Friday, February 10, 2012

A Blush and a Beam

It was a gorgeous Thursday evening in Bluff. I was posted at the cafe, and found myself staring west out the plate glass windows. The air outside was cold and clear, and I could see a young couple walking up the road in my direction. Even though they were two blocks away I could tell by their posture and the steam of their breath they were chilled. Highlighting the advancing duo was the makings of a spectacular sunset. The high level cirrus clouds created by the north wind were brushed across the horizon and ablaze with refracted light from the setting sun. Toss in textures of gnarled and twisted cottonwood trees and the vibrant orange glow of surrounding cliff faces and we had the makings of a memorable picture postcard.

The server on staff that evening walked up to me, texting on her cell phone as she came. Momentarily looking up to see what I was looking at, she noticed the advancing couple. "The first customers of the evening?" she asked. Closely inspecting her while she thumbed the phone, I could not help thinking what an abbreviated lifestyle these kids lead, so I asked, "Did you even see that magnificent sunset?" The young woman looked up from her handset, spent a full three seconds eying the spectacular event and said, "Oh yeah, pretty." "That's it?" I blustered, "That's all you can muster?" The waitress gazed at me strangely and took second look outside, to see if she had missed something. Her expression confirmed that, yes, that was indeed, it, nothing had been overlooked. "You know," I said, "not so very long ago a sunset like that might have caused the local tribes a great deal of anxiety. They may have seen it as foretelling an ominous event." My words had double meaning. Our staff has been warned that electronic devices are barely tolerated in this workplace, and the abuse of cell phone privileges was ill-advised.

My young employee either did not catch my double meaning or consciously chose to ignore the metaphor, because she maintained her digital conversation. Stopping only briefly, she inquired, "Ominous, how?" I told the server the Sun and the Moon were once considered powerful deities, and the earth-surface people paid close attention to their subtle, and not so subtle, actions. Those people were in-tune with the natural world, and respected visually stimulating warnings from those in control of their agrarian world. I told her that if a war party, a trip or an event was planned and a sunset like that occurred, the people would reconsider their intentions or, possibly, suffer the consequences. More seriously, if an eclipse occurred the chances of a catastrophic event might be expected if one did not duck and cover for several days.

Ceasing to text for a moment, the waitress looked at me to see if I was serious and then looked out at the fading sunset's dying embers. As the young couple enter the cafe, the server slipped the phone into her pocket, picked up two menus and, before delivering them, said to me, " I guess we all now understand the science behind the event, and that the myth is just a bunch of nonsense." "Yeah, well," I said, "don't come crying to me when the god of thunder throws a lightning bolt down on your head, frying your bacon. Overlook the warning, suffer the consequences." The waitress ignored me the rest of the night. After closing the cafe, I hopped in my car and navigated up Cow Canyon. The nearly full moon was brilliant; lighting the monuments, mesas and sparse vegetation in a most spectacular manner. As I drove north, I felt cheered by the luminescence surrounding me.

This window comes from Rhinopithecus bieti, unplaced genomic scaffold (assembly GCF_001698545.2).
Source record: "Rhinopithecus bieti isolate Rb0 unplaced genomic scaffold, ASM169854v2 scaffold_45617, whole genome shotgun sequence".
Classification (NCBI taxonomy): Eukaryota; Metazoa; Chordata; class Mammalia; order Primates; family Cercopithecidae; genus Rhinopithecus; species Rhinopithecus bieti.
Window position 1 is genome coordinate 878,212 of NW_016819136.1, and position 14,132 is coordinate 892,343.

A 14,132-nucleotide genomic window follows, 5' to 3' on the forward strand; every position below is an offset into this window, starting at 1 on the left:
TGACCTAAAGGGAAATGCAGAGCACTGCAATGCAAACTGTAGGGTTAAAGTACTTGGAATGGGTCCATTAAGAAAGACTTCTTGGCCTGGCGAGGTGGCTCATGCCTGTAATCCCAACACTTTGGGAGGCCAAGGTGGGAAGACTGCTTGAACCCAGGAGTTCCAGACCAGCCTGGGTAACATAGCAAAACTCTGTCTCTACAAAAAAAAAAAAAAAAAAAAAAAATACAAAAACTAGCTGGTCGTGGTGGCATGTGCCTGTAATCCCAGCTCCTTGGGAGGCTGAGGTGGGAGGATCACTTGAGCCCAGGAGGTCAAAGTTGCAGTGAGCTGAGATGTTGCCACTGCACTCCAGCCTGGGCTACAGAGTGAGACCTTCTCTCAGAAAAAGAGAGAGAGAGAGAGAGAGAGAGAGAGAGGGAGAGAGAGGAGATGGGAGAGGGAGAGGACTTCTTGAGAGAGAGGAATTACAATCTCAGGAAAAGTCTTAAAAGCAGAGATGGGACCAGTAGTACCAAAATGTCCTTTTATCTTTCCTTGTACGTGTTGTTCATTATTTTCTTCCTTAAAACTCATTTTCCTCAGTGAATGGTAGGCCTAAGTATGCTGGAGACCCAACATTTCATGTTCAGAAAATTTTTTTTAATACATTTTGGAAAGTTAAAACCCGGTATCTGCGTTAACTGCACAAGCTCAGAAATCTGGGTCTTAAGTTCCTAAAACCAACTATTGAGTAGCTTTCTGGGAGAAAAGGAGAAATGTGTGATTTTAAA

The next morning my work was centered at the trading post. When I arrived at the store, I found Steve camped at the computer behind the cash register, shaking his head in a frustrated manner. He was logged onto the news of the day. Thinking back to that ominous sunset, I asked, "Uh oh, did something bad happen?" "Nothing more than an indecisive Republican party and a whole lot of negative campaigning," he replied. "Oh good," I said, "last night's sunset and the overwhelming moon-glow had me worried." " I saw that," said Steve, "I just figured the Sun and Moon were flattered by Elsie's latest basket." "What are you talking about?" I asked. Steve pursed his lips and nodded to the right." My eyes followed, resting upon one of the most spectacular baskets I had seen in quite some time. "Elsie brought that in just before sundown," he said. Continuing on, he told me, "That basket was made to compliment Sun and Moon, and I believe it did." "I believe you're right." I said. "That was not an ominous sunset and moon rise at all, that was a blush and a beam."

With warm regards,
Barry, Steve and The Team

Great New Items! This week's selection of Native American art!

Our TnT's purchased new treasures! Check out Traders in Training!

Enjoy artwork from our many collector friends in Living with the Art!

No comments: